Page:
Completing optional side missions reward you with the phone number of the girl who requested it. You can call her up at any time, which acts largely as a character model viewer but you can give her candy to make her like you, change her outfit (there’s apparently DLC coming) and…fantasize about her.
We should probably talk about the fantasizing. Hold on, let me pour a shot of Fireball.
*gulps it down* *pounds table*
At various times during the main story, you will be asked to exorcise Risu, Chiru, Nanako, and Kurona of demons that have managed to get into their bodies. This is also what the “fantasizing” option is when meeting up with classmates (although there it doesn’t have any story consequences). In this mini-game, you have a certain amount of time to poke around at her body, and when you find an area that houses demons, you shoot it like crazy while she moans until all the demons are out (you’ll know when that happens). You continue doing this until time runs out. Yes, kids, demons have a tendency to gather on the bust, rear, small of back, and lips. For some reason they also like hands, feet, and knees. If you do this enough on any particular girl, her clothes disappear and she’s reduced to a bra and panties.
This is weird enough on its face, but when you consider that all of the students at this high school—all of the students—are underage teenage girls, your teeth start to grind. Kurona is a straight-up loli character and Chiru isn’t much better. It’s difficult to describe how uncomfortable these sequences made me. If only the screenshot button could be used to memorialize by face reflected in the screen—it would be an expression of abject horror. The classmate meetups are totally optional and you don’t have to do them, but the four main characters’ exorcisms are story sequences. It’s bad enough that you’re creeping on schoolgirls, but their jailbait dialogue and ecstatic vocalizations is just too much.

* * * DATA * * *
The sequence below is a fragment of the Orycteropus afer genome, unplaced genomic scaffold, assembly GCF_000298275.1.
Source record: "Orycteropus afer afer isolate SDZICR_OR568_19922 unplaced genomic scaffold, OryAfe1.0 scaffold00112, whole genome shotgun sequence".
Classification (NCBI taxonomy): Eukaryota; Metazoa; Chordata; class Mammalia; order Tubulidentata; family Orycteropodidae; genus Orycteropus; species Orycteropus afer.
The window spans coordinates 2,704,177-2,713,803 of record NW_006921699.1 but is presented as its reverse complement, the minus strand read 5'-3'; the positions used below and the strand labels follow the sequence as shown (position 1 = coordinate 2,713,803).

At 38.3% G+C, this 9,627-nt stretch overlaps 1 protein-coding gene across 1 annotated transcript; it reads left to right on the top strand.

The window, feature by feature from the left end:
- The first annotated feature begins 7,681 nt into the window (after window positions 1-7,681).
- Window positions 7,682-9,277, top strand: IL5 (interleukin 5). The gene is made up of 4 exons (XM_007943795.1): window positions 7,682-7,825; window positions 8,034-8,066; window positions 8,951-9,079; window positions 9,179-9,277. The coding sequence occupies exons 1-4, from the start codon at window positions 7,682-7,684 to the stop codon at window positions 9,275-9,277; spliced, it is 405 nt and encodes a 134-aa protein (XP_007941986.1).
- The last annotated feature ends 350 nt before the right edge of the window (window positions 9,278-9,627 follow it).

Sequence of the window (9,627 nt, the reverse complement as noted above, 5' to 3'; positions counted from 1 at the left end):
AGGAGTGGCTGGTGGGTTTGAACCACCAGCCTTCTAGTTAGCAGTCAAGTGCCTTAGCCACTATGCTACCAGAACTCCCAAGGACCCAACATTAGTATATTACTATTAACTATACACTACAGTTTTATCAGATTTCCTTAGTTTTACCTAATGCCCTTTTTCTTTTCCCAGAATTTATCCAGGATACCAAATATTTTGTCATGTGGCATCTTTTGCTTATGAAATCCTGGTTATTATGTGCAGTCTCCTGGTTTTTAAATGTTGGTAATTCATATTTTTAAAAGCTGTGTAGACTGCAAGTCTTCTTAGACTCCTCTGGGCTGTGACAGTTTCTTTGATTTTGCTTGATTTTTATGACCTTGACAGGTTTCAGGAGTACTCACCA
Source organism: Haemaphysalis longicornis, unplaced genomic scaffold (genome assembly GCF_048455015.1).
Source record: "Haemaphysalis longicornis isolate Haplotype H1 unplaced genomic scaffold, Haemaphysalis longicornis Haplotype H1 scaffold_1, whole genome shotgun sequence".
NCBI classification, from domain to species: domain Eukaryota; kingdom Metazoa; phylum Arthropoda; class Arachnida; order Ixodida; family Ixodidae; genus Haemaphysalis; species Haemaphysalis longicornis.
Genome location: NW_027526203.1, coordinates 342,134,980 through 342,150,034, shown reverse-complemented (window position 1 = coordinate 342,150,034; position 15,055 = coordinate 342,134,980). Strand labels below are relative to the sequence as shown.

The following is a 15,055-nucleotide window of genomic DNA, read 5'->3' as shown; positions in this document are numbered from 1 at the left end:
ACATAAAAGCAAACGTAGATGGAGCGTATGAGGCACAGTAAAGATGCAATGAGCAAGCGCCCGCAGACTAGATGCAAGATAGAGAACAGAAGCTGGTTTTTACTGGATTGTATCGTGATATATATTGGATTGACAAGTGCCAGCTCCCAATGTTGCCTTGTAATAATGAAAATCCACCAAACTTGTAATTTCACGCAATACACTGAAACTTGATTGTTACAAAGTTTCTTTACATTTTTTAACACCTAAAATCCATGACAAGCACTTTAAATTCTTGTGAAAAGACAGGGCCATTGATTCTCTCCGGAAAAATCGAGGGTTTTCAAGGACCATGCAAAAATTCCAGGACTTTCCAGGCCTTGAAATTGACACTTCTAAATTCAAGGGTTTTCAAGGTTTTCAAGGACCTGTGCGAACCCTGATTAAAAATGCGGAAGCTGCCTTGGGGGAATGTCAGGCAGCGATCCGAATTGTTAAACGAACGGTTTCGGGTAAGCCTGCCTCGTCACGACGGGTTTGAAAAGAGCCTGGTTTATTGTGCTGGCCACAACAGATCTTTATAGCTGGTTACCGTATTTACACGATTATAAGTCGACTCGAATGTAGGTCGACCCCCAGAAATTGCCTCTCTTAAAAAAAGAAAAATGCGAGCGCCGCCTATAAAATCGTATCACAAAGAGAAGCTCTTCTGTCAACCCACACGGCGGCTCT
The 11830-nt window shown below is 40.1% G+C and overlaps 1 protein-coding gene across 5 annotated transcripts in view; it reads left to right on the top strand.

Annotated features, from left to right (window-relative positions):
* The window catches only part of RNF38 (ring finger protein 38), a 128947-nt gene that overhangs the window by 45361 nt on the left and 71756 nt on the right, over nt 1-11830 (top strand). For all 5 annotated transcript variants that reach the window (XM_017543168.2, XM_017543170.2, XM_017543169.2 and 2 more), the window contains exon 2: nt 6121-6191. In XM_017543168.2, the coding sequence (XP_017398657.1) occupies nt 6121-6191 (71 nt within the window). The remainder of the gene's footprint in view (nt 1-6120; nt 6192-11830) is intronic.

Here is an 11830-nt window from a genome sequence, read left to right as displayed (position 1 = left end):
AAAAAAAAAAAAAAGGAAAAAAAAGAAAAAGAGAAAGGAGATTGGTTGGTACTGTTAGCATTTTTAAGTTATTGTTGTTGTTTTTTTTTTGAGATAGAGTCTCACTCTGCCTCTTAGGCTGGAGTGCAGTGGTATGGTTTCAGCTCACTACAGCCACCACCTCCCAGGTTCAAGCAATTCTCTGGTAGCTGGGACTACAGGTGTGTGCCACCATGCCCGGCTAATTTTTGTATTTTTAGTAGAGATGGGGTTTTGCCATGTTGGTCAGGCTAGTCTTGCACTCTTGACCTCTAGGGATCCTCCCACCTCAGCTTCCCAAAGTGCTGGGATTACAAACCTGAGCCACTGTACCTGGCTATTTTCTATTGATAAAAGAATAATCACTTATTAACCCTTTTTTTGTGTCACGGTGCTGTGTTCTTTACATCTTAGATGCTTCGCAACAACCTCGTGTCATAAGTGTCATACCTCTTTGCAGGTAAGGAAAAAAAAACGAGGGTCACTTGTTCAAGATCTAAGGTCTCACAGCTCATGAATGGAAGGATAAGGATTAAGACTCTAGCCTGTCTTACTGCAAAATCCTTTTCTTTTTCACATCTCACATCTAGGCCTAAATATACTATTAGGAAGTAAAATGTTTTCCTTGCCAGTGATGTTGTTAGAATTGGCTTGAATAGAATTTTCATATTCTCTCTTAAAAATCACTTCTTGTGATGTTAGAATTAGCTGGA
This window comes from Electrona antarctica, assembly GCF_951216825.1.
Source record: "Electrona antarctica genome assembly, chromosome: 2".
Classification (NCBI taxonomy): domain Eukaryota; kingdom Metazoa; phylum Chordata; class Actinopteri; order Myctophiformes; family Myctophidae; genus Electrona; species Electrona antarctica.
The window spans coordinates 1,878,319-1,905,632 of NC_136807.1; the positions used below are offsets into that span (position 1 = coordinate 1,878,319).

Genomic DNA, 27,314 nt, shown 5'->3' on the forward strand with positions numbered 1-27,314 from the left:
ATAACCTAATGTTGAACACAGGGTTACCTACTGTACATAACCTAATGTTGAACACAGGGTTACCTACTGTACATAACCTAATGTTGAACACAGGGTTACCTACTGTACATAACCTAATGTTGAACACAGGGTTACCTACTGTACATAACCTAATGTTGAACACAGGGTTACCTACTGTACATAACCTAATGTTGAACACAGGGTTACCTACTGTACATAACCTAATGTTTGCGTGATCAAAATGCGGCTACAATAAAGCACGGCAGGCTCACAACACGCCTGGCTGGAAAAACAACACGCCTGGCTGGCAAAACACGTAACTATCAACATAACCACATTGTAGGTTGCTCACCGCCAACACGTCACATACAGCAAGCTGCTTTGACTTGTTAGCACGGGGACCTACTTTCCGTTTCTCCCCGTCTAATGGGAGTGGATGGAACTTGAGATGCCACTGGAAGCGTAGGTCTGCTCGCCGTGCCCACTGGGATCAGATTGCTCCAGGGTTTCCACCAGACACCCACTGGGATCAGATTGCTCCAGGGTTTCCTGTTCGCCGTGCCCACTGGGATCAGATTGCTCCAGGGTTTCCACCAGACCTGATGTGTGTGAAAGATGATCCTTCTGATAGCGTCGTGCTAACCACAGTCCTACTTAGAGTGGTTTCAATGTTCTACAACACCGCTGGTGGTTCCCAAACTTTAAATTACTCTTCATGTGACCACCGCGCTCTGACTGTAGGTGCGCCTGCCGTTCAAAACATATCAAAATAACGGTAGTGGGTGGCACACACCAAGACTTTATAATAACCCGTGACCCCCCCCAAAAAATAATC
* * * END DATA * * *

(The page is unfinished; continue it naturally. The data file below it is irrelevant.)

This is a line in the sand I’m not comfortable crossing. “But Zach,” I hear you say, “you love the Senran Kagura series, which is totally about ridiculously busty schoolgirls tearing their clothes off each other.” I wondered about this too. In Senran, it’s the girls who are shredding each other to pieces. They have agency; they’re the ones doing the deed. In Gal*Gun 2, it feels completely exploitive. I should mention that all of the Senran games have mildly pervy dress-up modes where you can poke at a character’s body to elicit different reactions—this is a mode I always avoid because, again, it strikes me as exploitive.
If you can get past the underage ogling thing, Gal*Gun 2 is a fun, if short, game. Once you beat it, you can start a New Game+, which keeps all your phone contacts and goggle/gun upgrades, but the only real motivation for replaying Gal*Gun 2 is to pick different responses and see where the story winds up. Otherwise there’s not much meat on these underage bones. I don’t know if I can recommend Gal*Gun 2. I’m not trying to be a social justice warrior here; I’m just saying that poking at the half-naked bodies of minors is creepy. The rest of the game is fine, and maybe there’s a dialogue tree that avoids those creeper parts; I don’t know. If that stuff makes you uneasy, I’d avoid this waifu game.